- The LCE daemon can be configured to listen on multiple addresses.
- The stats daemon is now configured from the same configuration file as the LCE.
- Normalization rules can now accept DNS names in logs in addition to IPv4 addresses. The LCE will intelligently perform high-speed DNS lookups and cache their results for a configurable amount of time.
There are also significant file system changes from LCE 2.x to LCE 3.0, most notably in the product name and installation directories. Starting with LCE 3.0, the application files are stored under the /opt/lce directory instead of the /usr/thunder directory. This brings the application in line with standard RedHat application distributions.
LCE Daemon Performance Improvements
The LCE 3.0 daemon also offers enhanced performance compared to LCE 2.0.
- Separate processes are now used for log normalization and correlation. This leverages multiple core and multiple CPU systems more efficiently.
- The correlation engine is 10x faster than the one shipped with LCE 2.0.
- All TASL scripts automatically log performance statistics for analysis.
- Indexing and compression of the LCE silos is 50% faster than with LCE 2.0.
- More compression is used on disk.
In addition, each LCE client will report the CPU, memory and disk usage of the server it is running on along with their heartbeat message. In Security Center 3.4.3, the status of all LCE clients can be displayed by an administrator as well.
LCE Client Enhancements
The LCE Clients have also been enhanced. One of the most noticeable improvements is the inclusion of client start-up files (known as RC files) that ensure that the client is started on system reboot and provide a cleaner mechanism for starting the LCE Clients. All clients are now installed as managed applications. This makes remote installation, common configuration and upgrades easier.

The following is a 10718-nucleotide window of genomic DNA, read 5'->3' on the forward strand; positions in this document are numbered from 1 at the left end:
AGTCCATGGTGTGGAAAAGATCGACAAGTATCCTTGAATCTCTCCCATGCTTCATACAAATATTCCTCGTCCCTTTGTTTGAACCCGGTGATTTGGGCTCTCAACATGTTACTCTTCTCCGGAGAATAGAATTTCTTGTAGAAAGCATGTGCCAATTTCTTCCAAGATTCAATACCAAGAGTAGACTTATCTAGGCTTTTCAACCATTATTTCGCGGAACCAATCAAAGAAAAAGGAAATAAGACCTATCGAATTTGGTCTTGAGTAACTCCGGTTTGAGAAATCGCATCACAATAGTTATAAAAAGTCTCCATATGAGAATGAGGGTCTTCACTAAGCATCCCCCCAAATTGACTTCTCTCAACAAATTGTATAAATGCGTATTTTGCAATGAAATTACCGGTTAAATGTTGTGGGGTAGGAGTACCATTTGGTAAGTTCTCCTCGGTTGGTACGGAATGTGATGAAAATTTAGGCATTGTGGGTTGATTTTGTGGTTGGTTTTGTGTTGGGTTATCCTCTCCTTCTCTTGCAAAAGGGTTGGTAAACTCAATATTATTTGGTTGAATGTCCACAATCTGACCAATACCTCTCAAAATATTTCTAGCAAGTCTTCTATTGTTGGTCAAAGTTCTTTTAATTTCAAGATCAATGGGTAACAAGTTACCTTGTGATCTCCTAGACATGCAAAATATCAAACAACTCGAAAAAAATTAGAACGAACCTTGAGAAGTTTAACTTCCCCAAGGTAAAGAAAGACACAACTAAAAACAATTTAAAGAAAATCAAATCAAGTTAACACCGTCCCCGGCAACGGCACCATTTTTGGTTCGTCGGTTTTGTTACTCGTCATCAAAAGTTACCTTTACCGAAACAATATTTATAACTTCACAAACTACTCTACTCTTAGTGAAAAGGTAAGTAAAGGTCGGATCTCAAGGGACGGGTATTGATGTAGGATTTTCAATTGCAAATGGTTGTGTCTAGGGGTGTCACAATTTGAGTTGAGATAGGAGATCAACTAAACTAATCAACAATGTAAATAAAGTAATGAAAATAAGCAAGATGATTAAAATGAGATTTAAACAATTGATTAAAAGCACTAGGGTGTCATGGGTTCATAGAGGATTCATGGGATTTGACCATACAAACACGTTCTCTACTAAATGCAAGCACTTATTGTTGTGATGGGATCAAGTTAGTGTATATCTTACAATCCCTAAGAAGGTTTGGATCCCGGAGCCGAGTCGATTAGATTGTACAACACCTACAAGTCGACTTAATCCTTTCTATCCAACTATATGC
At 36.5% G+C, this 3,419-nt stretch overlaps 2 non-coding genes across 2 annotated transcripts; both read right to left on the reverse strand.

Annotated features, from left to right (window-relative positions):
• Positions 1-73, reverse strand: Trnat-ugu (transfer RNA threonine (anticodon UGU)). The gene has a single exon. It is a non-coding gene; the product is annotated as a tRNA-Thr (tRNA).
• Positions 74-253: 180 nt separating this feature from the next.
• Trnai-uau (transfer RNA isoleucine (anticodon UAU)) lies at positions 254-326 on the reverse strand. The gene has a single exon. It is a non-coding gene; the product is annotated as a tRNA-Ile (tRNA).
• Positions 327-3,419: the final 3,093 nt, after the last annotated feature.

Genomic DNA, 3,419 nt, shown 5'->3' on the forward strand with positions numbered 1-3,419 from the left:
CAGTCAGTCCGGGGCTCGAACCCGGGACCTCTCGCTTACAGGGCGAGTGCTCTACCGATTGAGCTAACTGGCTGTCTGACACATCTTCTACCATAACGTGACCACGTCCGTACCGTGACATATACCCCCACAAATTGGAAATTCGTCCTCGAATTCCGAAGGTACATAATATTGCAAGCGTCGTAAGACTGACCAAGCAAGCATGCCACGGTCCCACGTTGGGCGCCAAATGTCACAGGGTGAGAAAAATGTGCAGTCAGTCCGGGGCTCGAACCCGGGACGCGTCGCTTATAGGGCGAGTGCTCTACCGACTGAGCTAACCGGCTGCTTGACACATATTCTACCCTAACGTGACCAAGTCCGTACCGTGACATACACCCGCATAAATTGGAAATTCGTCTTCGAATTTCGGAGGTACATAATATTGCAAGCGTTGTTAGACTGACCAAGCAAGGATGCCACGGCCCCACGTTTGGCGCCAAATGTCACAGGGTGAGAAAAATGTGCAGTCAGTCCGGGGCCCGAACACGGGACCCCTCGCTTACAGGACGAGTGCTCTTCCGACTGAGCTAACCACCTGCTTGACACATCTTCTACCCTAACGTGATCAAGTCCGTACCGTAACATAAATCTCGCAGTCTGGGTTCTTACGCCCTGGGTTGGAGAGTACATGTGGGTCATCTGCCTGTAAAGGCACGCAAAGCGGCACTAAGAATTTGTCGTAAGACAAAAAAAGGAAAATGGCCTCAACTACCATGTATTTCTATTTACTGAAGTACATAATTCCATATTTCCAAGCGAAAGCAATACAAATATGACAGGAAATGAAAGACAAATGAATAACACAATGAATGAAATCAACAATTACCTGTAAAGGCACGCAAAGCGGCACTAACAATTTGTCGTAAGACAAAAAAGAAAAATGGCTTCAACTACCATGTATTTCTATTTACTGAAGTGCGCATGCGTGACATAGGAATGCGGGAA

Each LCE client that communicates with the LCE Server periodically sends a heartbeat message, indicating that the connection is active. This option enables the Security Center to display information about the connection activity, hostname and IP address of the LCE client and the revision number of the application and includes performance statistics on the LCE host.
Passive SYSLOG Monitoring
The Tenable Network Monitor (an LCE agent that sniffs network traffic) can be configured to sniff SYSLOG messages and treat them as if they were being sent directly to the LCE. This is a very easy way to monitor SYSLOG messages being sent to a corporate Splunk system or another type of log aggregation point.
WMI Windows Event Log Monitoring